Culture | The Daily Reviews

FIDLAR, Everything Everything, Homeshake, and Ducktails

FIDLAR – FIDLAR
Mom & Pop Music

It’s impossible to describe anything as being made for ‘a certain audience’ without sounding insulting. That said, LA punks FIDLAR’s self-titled debut full-length is exactly that, no slight intended. FIDLAR are self-consciously aligning themselves with a visible, tried-and-true tradition of California punk music. The only reason that these guys are an ‘indie’ band in 2013 is because the last wave of LA surf-punks to hit the mainstream have either traded in their membership cards for their creative ambitions (blink-182, Green Day) or settled into respectable semi-obscurity (the Offspring, the Vandals, and pretty much all of the rest of them).

That isn’t to say that I’m not glad to find FIDLAR under the mainstream’s radar, as their incessant and anthemic declarations of their love for weed, beer, cocaine, and cheap sex probably wouldn’t move a whole lot of units in Idaho, even if anyone was buying CDs anymore. There’s no poetry here, kids (“Why did you go betray me/you’re such a whore”), but if you’re one of the thousands of post-alt kids who torrented the entire Black Flag discography before going to the Wavves show, there’s plenty for you to love in FIDLAR. Singer Zac Carper has a pleasing early-Westerbergian yelp, and as cliché as it sounds, there is a charmingly unrelenting energy to the whole affair. There may not be much to set FIDLAR apart from the storied lineage they claim, but it does the heart good to know there are still dirty kids playing punk rock in the basements and skate parks of middle America.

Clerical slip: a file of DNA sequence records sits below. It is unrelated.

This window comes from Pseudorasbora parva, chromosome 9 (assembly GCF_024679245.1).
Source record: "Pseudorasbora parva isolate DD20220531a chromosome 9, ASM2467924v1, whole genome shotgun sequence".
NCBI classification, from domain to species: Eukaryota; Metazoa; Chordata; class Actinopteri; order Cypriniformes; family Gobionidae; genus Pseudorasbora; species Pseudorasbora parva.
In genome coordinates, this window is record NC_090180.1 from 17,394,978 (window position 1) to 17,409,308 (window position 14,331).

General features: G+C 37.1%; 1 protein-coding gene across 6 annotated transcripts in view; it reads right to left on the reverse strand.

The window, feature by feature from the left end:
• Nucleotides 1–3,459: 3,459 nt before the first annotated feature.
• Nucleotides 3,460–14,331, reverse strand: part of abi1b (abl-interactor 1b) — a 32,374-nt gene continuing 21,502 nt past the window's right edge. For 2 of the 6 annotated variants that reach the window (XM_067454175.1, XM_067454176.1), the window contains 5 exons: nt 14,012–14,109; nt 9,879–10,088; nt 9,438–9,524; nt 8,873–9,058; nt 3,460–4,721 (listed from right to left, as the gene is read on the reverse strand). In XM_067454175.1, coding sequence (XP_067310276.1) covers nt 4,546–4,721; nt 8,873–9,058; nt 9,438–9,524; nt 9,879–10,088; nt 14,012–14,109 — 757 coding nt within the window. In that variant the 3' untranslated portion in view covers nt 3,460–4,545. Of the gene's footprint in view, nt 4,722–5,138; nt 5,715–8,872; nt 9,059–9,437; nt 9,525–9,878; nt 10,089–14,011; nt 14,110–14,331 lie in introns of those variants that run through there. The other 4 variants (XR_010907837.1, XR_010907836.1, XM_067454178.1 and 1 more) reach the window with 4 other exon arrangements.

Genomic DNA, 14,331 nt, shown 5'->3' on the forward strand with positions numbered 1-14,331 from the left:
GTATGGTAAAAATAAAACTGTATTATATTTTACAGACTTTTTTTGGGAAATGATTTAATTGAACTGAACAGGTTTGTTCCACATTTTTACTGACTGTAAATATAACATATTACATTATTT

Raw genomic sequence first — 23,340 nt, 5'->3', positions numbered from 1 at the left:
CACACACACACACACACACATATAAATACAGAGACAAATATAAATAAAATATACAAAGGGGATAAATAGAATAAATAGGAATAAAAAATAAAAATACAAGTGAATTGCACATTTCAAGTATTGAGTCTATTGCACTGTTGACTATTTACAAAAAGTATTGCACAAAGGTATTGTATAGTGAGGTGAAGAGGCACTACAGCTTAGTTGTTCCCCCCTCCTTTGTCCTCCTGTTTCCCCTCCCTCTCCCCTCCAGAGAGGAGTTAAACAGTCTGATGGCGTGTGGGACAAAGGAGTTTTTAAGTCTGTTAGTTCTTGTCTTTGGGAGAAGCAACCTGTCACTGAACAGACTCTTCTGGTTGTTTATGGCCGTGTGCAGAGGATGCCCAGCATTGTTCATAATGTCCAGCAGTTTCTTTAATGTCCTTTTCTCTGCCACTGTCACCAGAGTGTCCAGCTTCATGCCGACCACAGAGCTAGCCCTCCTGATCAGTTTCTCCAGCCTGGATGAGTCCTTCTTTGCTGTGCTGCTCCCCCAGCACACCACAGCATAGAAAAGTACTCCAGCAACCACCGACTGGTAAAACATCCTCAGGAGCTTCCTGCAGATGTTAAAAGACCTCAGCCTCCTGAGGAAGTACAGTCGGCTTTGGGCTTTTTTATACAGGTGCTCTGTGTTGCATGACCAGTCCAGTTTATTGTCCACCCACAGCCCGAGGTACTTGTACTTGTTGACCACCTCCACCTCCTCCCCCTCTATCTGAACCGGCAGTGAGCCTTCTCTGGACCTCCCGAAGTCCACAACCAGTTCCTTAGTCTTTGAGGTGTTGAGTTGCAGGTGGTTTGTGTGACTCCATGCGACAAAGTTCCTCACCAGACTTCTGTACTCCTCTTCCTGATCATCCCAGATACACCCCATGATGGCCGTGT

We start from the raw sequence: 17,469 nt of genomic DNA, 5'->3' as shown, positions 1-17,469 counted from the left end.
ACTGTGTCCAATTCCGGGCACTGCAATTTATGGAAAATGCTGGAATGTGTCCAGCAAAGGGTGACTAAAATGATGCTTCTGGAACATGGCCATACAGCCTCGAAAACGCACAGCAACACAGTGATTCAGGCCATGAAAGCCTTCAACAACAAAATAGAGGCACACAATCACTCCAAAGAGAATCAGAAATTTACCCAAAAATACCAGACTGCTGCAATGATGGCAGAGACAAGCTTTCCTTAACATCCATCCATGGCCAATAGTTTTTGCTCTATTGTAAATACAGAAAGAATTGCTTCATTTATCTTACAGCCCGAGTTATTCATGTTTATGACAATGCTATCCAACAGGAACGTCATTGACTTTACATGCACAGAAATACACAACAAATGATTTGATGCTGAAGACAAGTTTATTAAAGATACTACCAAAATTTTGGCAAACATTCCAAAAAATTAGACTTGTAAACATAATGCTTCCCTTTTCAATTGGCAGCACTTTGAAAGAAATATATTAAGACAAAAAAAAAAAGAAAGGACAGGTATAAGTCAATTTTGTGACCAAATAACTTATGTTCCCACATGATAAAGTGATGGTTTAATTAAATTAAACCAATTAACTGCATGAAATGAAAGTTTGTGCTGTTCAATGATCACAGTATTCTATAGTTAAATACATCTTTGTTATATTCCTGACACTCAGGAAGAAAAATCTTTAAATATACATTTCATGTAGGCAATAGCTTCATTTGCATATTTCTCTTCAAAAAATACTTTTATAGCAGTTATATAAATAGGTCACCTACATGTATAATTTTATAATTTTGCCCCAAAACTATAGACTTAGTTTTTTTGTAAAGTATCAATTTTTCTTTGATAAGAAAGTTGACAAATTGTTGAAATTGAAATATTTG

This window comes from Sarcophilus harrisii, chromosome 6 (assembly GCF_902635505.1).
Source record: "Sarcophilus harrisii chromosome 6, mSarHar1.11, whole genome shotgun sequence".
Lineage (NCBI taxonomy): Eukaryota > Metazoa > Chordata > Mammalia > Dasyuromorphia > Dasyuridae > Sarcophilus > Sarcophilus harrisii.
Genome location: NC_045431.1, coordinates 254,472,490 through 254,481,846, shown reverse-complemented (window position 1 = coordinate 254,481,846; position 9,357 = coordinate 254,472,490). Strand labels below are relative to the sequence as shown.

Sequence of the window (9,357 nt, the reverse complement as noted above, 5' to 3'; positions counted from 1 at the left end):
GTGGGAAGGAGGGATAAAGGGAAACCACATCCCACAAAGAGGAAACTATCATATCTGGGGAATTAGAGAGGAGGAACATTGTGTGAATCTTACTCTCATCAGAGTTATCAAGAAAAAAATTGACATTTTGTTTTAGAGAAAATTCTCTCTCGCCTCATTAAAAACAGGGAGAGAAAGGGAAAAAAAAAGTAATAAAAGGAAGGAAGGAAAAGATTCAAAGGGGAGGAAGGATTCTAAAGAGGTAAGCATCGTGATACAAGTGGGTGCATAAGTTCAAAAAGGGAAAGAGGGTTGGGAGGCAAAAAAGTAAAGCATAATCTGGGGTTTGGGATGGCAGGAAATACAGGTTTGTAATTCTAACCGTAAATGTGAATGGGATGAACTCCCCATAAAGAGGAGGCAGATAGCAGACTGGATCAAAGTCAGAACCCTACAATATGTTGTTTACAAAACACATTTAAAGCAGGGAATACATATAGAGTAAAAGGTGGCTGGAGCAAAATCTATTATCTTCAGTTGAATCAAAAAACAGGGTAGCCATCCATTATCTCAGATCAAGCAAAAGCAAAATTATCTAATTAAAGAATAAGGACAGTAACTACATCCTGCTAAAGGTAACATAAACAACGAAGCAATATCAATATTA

Cas Kaplan

 

Everything Everything – Arc
Sony RCA

Everything Everything are riding back into town upon the electro-synth-and-guitar stallion that they broke in during their first album. While the horse was easily spooked, Jonathan Higg’s falsetto vocals were a masterful rider, and, after crossing the river of Mercury Prize nomination, the water is steaming off its back in the midday sun. This new album is a more refined entity with the guitars thrown in sparingly and songs more reliant on vocal arrangements, synth, and drums.

Lead singles “Cough Cough” and “Kemosabe” open the album in familiar territory, but about halfway through the record it becomes clear that there has been a change of gear.

“Duet” stands out as a track representing a new kind of confusion; a yearning love song set to strings, yet with lyrics littered with post apocalyptic imagery. By the end of the song, Alex Robertshaw is thrashing madly and semi-tonally at his guitar. As solid as this second album is (and for whatever it is worth, maybe even better than the first), I liked how nuts Everything Everything’s first LP was. It was called Man Alive. There was wittiness, guitars, and electro hooks in abundance. The wit, sadly, is gone, but as Arc rolls into its final track, “Don’t Try,” we are reminded that this stallion can run as fast as some of us remember.

Daniel Woodhouse

 

HomeshakeThe Homeshake Tape
Fixture Records

“This is central control,” repeats Reverend Short, in a low tremor,” we are ready to transmit.” Within seconds, the white-haired, ‘UFO channeling’ Reverend begins to speak with an alien from planet Jupiter, all in the comfort of his Midwest American home. For occult enthusiasts, the warping of a classic clip is what gilds the jangly guitar-laden track “Northern Man” in Homeshake’s debut album, The Homeshake Tape.

Following in the footsteps of hip hop artists MF Doom and Wu-Tang Clan, Homeshake’s tracks pay tribute to childhood relics by sampling the likes of Dragon Ball Z, intergalactic sound effects, and stoner double-entendres into his grunge rock aesthetic. This collection of nine soul-inspired, home-recorded jams creates the ideal downbeat soundtrack for twenty-something nihilists.